19. 19. A Strong IP Network is Critical 19 • IP law is a complex, global practice. • The right network allows you to serve clients as a “full-service IP firm.” • You can grow your practice through referrals
  20. 20. Building Your IP Network 20 • Social media (check out our list of Twitter influencers here) • Read blogs and write your own. Popular ones include Likelihood of Confusion, TTABlog, Everything Trademarks, and IP Watchdog • Become a member of the over 50 state and local IP bar associations • Join trade organizations like International Trademark Association (INTA), American Intellectual Property Law Association (AIPLA), American Bar Association - Intellectual Property Law (ABA-IPL), Copyright Society of the USA (CSUSA)
  21. 21. Poll Slide #2 Q: What networking tool do you find to be the most effective? A1: Social Media A2: In-person Events and Conferences A3: Blogging A4: Other 21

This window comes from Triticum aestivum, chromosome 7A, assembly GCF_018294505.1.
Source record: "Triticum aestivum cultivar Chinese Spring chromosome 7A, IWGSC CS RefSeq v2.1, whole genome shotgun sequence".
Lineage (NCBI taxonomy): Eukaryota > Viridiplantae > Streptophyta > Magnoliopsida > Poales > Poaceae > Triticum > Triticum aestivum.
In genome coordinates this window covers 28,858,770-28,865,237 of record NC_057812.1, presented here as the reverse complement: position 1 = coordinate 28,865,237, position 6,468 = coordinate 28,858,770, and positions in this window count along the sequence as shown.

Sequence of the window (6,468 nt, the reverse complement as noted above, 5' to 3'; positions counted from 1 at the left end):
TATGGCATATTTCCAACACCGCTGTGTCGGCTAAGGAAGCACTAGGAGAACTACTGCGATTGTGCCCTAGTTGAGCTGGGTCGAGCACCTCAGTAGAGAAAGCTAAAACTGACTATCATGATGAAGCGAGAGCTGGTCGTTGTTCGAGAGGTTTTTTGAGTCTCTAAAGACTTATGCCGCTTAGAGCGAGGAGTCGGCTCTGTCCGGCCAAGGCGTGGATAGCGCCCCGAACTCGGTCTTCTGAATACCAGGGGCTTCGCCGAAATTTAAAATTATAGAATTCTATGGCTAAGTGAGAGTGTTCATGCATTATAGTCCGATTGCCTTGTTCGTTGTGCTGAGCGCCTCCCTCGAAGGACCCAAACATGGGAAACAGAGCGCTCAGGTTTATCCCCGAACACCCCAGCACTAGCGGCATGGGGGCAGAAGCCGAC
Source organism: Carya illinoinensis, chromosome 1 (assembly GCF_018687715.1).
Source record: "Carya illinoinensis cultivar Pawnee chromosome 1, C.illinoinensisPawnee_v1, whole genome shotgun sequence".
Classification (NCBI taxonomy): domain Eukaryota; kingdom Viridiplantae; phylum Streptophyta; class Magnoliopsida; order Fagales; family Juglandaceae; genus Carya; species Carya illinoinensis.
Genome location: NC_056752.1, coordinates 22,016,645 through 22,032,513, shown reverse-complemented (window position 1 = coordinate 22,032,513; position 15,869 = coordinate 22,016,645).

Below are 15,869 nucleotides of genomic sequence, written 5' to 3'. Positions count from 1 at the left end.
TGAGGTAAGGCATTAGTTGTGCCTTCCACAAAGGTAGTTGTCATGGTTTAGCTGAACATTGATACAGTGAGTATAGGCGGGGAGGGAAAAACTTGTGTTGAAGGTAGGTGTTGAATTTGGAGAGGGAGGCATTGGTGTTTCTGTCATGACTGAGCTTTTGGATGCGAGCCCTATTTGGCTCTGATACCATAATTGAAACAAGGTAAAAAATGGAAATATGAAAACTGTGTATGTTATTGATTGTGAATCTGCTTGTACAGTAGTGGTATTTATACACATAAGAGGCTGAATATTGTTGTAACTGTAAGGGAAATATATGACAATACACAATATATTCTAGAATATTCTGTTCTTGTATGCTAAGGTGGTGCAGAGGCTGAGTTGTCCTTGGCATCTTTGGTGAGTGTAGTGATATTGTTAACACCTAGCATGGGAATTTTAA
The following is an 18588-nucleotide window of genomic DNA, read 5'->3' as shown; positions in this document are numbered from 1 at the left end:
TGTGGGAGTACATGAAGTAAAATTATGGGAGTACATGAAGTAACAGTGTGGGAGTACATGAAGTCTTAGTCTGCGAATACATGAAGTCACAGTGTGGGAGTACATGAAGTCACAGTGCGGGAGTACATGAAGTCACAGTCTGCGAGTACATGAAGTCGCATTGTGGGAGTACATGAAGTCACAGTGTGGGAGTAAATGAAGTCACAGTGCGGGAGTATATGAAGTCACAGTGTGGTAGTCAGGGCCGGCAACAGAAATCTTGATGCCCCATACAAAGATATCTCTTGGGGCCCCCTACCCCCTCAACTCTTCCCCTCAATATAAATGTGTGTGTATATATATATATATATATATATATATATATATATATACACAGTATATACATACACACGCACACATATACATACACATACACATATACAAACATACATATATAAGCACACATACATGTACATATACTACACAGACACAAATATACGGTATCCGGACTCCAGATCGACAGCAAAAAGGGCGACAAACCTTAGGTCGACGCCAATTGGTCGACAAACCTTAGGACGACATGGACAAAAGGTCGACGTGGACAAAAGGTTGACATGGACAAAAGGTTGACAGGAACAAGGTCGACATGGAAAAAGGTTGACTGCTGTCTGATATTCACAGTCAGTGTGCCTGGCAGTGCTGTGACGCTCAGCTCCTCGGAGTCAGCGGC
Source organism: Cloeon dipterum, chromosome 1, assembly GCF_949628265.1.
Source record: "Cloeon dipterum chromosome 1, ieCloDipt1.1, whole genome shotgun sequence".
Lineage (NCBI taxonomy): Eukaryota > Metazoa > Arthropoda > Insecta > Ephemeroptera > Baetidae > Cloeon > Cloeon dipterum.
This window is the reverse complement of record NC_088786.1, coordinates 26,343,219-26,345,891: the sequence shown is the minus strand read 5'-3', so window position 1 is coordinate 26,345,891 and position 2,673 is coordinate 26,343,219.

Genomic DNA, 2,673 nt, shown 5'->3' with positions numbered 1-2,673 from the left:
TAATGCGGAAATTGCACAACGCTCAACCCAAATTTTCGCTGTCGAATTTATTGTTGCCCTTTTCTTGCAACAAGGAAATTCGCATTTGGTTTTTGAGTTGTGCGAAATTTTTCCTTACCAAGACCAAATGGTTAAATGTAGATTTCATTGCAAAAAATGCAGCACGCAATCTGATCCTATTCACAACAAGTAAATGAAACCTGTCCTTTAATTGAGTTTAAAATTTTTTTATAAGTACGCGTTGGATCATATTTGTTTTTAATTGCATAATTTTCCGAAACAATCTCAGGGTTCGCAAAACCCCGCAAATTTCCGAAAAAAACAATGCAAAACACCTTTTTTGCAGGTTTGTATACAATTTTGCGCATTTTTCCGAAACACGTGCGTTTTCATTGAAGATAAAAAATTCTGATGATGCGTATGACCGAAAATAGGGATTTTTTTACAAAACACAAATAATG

22. 22. Case Studies of Successful IP Practices 22 • Background: Meet Rina. Rina is a former Big Law corporate attorney who set up her own legal practice a few years ago. She focuses largely on emerging companies and securities law. • IP work: Over the last couple years, her emerging companies clients have become mature companies and have sought trademark protection. • Results: Rina has prosecuted over 60 trademarks for her clients and netted nearly $50,000 in legal fees ($800/trademark). • Advice: Attend CLEs and IP conferences to learn the fundamentals and leverage close relationships with experienced IP lawyers to help you avoid mistakes.
  23. 23. Other Ways to Grow Your IP Practice 23 • Common strategies: Client networking, referrals from attorneys and clients, online content, and social media. • Unique strategies for IP law: (1) Filing IP isn’t once and done. This gives rise to new engagement opportunities with clients and prospective clients. (2) Use docketing software to alert you of new engagement points with clients and to maintain continuous contact. (3) Engage pro se applicants in accordance with applicable rules. Nearly 1/3 of filings are filed by pro se applicants, and many become subject to an oppositional proceeding or office action.
  24. 24. Ethical Obligations and Pitfalls 24